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Ann Arbor: First US city to make free menstrual products a must in all public restrooms

Ann Arbor: First US city to make free menstrual products a must in all public restrooms

Free menstrual products are soon going to be a must-have in all public bathrooms in Ann Arbor. The city council unanimously voted to pass the ordinance that requires public restrooms to offer tampons and pads in addition to soap and toilet paper for free.

Free menstrual products: Making things more accessible

Free menstrual products: Making things more accessible

Ann Arbor’s new ordinance offering free menstrual products will go into effect from January 1, 2022. And, a violation of this directive will lead to a $100 fine. “City Council finds that soap, toilet paper, and menstrual products are all instrumental to the general health and welfare of the public. City Council also finds that ensuring that such products are readily available in public restrooms. This will help prevent the spread of germs, reduce the transmission of bloodborne pathogens, and improve the general public welfare,” said the authorities.

“It is a necessity and a long time coming. Access to these items is a matter of personal dignity. A human necessity, and a health care right,” added Mayor Christopher Taylor. He also explained that the idea was inspired by a high school student. “A high school student came to me to express her concern that persons without established residences had difficulty obtaining menstrual products. And I asked staff to look and see whether we could obligate at all public restrooms in Ann Arbor to provide the supplies. Because they’re basic and fundamental for people,” explained the Mayor.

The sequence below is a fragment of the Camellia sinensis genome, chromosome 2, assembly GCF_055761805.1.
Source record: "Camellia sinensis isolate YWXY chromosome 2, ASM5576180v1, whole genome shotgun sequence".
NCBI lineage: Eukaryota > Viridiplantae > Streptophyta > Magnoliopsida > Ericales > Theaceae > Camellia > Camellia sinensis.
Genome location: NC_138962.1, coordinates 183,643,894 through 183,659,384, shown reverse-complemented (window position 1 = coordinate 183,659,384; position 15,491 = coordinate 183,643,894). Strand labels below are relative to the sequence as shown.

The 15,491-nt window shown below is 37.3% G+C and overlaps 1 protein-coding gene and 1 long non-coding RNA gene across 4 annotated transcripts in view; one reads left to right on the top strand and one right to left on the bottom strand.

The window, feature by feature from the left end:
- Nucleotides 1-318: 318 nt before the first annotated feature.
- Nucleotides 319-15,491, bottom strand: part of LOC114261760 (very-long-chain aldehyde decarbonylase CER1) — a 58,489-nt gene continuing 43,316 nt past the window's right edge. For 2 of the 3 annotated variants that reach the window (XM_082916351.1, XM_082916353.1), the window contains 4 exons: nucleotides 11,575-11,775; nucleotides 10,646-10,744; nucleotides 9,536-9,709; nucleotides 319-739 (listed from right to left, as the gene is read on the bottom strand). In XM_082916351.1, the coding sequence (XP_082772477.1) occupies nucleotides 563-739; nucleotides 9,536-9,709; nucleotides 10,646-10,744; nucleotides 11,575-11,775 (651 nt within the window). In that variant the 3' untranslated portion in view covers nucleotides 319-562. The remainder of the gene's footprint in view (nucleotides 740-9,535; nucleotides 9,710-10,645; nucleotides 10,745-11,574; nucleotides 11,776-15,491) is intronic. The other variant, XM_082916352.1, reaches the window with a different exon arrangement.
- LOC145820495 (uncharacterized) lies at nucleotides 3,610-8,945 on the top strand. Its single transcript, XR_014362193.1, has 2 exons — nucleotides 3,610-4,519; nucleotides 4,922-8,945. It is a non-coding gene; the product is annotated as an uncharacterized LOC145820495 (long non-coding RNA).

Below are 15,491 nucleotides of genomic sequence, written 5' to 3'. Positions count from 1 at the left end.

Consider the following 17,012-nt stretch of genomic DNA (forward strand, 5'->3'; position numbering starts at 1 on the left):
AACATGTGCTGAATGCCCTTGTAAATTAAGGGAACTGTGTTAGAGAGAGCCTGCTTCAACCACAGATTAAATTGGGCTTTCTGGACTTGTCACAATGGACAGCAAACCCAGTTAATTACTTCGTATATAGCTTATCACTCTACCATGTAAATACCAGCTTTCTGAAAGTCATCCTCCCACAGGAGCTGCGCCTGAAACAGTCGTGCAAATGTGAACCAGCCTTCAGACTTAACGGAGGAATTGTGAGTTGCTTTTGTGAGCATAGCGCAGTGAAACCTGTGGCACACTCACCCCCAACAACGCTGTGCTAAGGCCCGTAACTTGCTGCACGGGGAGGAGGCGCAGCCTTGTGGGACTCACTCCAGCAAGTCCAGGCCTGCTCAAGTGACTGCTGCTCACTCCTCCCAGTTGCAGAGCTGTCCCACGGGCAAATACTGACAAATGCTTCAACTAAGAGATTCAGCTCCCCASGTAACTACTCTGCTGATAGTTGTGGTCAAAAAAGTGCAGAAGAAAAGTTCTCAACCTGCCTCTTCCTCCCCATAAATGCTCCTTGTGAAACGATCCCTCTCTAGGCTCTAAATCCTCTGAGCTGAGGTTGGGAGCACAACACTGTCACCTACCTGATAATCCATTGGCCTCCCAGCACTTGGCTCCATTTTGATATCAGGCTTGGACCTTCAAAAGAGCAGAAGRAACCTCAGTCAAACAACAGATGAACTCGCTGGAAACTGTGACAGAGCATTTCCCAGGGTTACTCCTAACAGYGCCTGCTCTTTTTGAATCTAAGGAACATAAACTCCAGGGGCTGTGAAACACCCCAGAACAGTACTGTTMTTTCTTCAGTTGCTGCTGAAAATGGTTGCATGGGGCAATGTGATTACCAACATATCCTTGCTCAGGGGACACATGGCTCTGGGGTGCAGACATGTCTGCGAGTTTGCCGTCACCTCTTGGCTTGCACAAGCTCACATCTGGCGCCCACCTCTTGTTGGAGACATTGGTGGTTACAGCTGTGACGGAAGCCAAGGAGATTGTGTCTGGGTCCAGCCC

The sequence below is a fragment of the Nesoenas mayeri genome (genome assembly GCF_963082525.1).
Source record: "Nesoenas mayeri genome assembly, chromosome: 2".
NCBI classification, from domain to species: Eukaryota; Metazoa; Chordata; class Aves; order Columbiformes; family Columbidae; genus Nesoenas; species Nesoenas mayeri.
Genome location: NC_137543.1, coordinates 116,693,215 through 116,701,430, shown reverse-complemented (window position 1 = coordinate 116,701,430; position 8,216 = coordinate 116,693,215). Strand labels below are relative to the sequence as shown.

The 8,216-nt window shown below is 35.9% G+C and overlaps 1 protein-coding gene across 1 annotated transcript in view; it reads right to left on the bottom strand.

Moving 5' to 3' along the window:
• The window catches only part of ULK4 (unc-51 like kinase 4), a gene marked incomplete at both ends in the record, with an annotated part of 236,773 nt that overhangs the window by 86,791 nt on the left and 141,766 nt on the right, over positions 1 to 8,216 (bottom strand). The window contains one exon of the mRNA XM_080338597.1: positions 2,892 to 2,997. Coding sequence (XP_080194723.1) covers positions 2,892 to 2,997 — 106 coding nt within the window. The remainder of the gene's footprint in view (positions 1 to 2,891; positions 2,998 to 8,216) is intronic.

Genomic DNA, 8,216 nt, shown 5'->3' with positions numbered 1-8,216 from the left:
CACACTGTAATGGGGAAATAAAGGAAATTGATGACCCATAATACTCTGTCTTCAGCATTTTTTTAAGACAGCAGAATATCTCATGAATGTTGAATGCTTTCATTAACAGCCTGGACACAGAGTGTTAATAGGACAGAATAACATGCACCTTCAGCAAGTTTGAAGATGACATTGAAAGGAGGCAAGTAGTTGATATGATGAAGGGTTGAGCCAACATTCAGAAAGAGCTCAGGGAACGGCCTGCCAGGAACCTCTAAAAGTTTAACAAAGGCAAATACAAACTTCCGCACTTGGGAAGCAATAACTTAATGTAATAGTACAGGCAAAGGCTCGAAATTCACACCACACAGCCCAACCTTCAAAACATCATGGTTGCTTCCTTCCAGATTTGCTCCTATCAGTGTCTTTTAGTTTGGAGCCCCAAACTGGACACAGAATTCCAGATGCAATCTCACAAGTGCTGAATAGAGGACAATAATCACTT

“We can and we did”

Ann Arbor: First US city to make free menstrual products a must in all public restrooms

While other cities across the US have similar measures, they only apply to schools and municipal buildings. Access to menstrual products is vital and can help in increasing menstrual hygiene and reducing diseases associated with it. Additionally, homeless and low-income people have low or no access to these products. A 2019 study from St.Louis, Missouri reveals that almost two-thirds of low-income women could not afford them at least once a year. 

“It’s entirely possible that there is a very small town out there that has made this decision. And, they did it without any fanfare or meeting or help with advocacy. But certainly, this is the first major municipality that’s made waves like this,” said Michela Bedard. Bedard is the executive director of PERIOD. The nonprofit organization is aiming to end the stigma and exuberant cost associated with menstruation.